After lunch we would break into a smaller group setting of 8-10 people. Our check in during the small group was very similar to the large group session. The biggest difference was in a smaller setting people more easily opened up about how they were doing. This setting also allowed others to ask questions and offer suggestions to others. For the first few days I was so focused on myself I didn’t pay too much attention to what the others were saying. As I started to pay more attention to the others it did strike me how sad many of the stories were. Some were there for legal reasons, others were attempting to salvage a marriage, or parental rights, others were just trying to put their lives back together after years of addiction, some were there to keep a roof over their heads when parents gave the ultimatum of getting clean/sober or being kicked out of their homes, and some were trying to break away from co-dependent relationships with spouses/significant others/parents. I was there for fear of losing more control of my drinking than I already had and damaging my family and jeopardizing my career. Regardless of the reasons for being there everyone was full of great sadness, remorse, fear, and hopelessness, all hoping for a better life.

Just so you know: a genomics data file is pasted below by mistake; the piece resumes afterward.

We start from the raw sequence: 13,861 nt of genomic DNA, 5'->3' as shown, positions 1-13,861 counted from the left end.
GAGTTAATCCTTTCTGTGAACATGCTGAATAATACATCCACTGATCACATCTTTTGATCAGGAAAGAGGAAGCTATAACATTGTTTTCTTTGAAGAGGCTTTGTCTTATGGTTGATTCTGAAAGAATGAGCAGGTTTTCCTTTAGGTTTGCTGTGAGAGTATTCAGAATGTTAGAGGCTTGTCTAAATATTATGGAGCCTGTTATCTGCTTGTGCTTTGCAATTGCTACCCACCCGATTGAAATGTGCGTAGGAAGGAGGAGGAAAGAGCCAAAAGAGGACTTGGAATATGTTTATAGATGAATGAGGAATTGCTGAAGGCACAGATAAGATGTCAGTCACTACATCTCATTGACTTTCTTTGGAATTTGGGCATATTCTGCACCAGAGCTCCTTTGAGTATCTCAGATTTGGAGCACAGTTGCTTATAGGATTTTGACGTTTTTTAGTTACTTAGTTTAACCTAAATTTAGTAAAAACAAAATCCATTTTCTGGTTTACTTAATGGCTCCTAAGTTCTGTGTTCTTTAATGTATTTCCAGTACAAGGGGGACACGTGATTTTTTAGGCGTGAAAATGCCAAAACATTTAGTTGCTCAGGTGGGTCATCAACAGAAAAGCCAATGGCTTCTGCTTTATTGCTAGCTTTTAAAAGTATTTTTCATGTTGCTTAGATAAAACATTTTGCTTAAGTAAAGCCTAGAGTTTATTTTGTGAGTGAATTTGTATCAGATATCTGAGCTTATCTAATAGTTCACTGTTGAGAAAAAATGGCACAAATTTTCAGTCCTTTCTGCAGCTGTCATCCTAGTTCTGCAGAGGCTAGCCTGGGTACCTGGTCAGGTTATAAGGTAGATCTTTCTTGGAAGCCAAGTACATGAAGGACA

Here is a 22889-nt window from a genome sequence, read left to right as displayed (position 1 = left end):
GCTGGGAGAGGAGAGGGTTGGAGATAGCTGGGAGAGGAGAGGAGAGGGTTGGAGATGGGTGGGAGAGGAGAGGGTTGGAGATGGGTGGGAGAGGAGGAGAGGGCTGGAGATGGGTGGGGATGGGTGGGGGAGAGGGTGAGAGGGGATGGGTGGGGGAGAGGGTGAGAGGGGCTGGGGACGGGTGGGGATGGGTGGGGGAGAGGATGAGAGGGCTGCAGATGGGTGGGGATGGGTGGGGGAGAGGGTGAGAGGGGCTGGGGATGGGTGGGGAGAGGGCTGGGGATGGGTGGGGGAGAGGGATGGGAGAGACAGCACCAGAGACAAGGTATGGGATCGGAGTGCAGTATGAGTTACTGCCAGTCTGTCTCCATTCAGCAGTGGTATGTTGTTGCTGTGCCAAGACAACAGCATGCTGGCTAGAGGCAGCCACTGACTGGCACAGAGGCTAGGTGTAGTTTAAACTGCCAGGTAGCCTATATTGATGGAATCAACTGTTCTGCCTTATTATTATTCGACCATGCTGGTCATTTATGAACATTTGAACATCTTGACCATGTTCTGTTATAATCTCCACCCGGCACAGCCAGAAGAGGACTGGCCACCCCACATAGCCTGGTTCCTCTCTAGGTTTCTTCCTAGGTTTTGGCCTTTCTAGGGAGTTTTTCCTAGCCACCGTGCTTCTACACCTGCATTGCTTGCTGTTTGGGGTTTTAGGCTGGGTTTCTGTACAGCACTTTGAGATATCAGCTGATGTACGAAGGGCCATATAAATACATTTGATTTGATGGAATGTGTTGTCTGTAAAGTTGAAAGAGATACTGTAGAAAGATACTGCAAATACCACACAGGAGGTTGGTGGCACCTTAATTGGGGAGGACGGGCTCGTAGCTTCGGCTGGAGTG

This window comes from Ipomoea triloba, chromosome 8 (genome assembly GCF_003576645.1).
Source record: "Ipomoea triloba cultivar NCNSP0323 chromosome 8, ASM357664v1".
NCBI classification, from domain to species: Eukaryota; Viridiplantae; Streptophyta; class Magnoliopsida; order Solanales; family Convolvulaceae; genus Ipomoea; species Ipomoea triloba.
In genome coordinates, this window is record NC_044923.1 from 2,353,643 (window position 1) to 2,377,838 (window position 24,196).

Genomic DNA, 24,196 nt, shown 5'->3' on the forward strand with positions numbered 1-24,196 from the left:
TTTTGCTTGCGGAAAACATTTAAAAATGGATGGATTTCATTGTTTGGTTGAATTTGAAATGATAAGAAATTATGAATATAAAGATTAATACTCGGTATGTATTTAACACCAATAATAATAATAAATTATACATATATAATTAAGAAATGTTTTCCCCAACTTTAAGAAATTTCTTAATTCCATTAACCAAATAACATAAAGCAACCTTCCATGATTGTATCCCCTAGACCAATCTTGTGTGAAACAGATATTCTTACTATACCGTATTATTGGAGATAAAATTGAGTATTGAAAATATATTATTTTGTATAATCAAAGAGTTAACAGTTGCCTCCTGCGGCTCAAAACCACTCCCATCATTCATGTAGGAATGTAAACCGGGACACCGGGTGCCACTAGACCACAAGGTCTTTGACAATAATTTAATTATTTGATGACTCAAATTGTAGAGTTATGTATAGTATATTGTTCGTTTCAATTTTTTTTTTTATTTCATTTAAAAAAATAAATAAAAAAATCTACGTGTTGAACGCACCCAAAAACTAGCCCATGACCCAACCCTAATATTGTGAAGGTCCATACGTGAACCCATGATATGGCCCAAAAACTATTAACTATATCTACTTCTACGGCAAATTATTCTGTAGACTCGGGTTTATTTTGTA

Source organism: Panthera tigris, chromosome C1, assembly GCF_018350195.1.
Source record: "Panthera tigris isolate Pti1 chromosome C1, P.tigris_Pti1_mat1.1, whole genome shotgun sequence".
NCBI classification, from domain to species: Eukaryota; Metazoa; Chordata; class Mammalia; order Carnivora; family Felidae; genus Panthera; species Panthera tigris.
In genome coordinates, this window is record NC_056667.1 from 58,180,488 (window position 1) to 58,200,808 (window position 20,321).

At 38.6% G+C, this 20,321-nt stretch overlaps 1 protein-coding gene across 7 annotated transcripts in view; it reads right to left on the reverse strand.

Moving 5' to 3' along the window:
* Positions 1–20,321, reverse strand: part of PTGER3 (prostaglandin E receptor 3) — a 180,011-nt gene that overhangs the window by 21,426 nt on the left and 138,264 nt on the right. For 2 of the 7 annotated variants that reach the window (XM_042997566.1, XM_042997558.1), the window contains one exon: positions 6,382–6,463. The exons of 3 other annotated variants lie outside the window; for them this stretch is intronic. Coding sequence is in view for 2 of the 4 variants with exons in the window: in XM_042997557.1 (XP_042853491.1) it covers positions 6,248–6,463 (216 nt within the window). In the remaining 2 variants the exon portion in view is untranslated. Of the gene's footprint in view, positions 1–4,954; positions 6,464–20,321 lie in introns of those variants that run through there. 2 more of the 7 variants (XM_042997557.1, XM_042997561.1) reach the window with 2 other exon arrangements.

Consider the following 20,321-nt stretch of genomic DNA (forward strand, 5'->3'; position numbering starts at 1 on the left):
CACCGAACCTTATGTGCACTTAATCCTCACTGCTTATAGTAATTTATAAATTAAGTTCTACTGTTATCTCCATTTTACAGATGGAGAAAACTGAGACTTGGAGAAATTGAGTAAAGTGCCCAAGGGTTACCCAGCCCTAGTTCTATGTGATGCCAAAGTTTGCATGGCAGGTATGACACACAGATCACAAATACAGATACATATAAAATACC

In my small group I was the oldest. The youngest was a 19 year old heroin addict. The group was comprised of alcoholics, heroin addicts, and prescription medication addicts. I wondered how the youngest ones had gotten to such a terrible place in their young lives. The reasons became clearer as I heard more of their stories. There was one girl age 22 recovering from heroin addiction who was also in an abusive co-dependent relationship. She couldn’t go home because her parents were themselves co-dependent heroin addicts. She couldn’t find anywhere else to go. She had destroyed most of her friendships so she had no one to turn to. There wasn’t space at any of the women’s shelters. I wondered where are these women supposed to go? Her only option was to be homeless. What kind of choice is that? I offered to have her stay with us until she made other arrangements. The therapist got some help for her to find somewhere to go. Unfortunately, she found nowhere to go so she went home to more emotional and mental abuse.  She didn’t show up for a couple of days. When she came back she informed us that she had relapsed and used heroin the previous couple of days. She was devastated. My heart sunk after seeing and hearing what had happened.